When asked about how LA Readers got its start, there are two different versions of the story, Marvin’s side, and Michael’s side. The father and son duo both agree that the family business was started in 1986 but the details behind it got lost throughout the years.
Marvin (the father) insisted he started the family business because he knew all the necessary suppliers and he provided the startup investment. Michael (the son) claims that he started the business because he did all the leg work and claims that his father made him pay for the products in full before he would even let Michael sell them.
After piecing their two stories together this is what the father and son can (mostly) agree on.
When Michael was 19, his father sold him a box of overstock sunglasses for $300. What’s a teenager to do with a pile of sunglasses? Driven by his entrepreneurial spirit, he set out to sell them in hopes of starting his own business one day. Where do people spend the most time wearing sunglasses? The beach, of course! So, he began selling sunglasses out of the trunk of his car up and down the coast from San Diego to Malibu. From there he moved up to selling at local flea markets.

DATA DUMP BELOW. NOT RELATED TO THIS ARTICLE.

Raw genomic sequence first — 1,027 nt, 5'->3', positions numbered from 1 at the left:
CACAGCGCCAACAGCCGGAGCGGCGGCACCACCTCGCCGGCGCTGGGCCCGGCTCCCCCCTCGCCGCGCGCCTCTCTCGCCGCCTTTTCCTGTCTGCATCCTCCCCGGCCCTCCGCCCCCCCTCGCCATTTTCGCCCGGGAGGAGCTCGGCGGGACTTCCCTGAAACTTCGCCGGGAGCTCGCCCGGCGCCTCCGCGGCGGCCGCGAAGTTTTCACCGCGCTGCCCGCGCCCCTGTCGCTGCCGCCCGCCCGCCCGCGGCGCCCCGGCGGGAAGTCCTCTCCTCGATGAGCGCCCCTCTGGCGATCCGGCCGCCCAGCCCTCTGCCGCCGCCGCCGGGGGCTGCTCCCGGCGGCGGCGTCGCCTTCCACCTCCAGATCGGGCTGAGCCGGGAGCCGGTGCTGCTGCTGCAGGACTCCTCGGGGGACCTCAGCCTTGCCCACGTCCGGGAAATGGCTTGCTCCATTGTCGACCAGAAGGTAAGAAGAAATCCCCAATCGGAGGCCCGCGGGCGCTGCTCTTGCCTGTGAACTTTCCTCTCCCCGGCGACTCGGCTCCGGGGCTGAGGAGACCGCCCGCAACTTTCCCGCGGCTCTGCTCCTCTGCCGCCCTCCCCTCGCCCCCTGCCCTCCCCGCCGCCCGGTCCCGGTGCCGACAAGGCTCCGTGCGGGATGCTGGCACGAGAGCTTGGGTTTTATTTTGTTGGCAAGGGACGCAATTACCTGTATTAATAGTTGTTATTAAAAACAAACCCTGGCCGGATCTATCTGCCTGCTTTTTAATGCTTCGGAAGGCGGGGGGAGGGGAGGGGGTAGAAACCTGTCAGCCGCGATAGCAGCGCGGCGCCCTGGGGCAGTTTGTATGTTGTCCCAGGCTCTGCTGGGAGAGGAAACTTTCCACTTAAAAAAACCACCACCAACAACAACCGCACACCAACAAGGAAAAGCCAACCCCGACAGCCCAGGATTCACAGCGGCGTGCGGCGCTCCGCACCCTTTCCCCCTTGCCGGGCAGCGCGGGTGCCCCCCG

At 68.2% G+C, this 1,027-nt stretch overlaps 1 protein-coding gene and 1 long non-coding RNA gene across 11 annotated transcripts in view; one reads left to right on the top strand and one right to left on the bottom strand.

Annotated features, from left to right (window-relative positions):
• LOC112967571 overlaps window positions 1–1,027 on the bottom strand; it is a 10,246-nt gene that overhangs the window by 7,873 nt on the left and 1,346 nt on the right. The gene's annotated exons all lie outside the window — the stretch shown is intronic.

As Marvin (the father) got older he noticed that he had to squint to read the small print. That’s when he realized he needed reading glasses. He was shocked when he learned that nonprescription readers could cost upwards of $100. Michael understood that if his father had trouble finding affordable reading glasses that looked good, then their customers must face the same troubles. It was then that they decided to expand into selling reading glasses.
When business began to boom, Michael bought a suit, printed out some business cards and began selling at trade shows and gift shows. At the time Michael was sharing a studio apartment with his girlfriend and had boxes of sunglasses and readers stacked to the ceiling. One day when Marvin came to visit his son, he complained about navigating through the maze of eyewear. It was then that they decided to move the family business to a warehouse in Los Angeles where they remain today.
Marvin refuses to retire and still works part-time with his son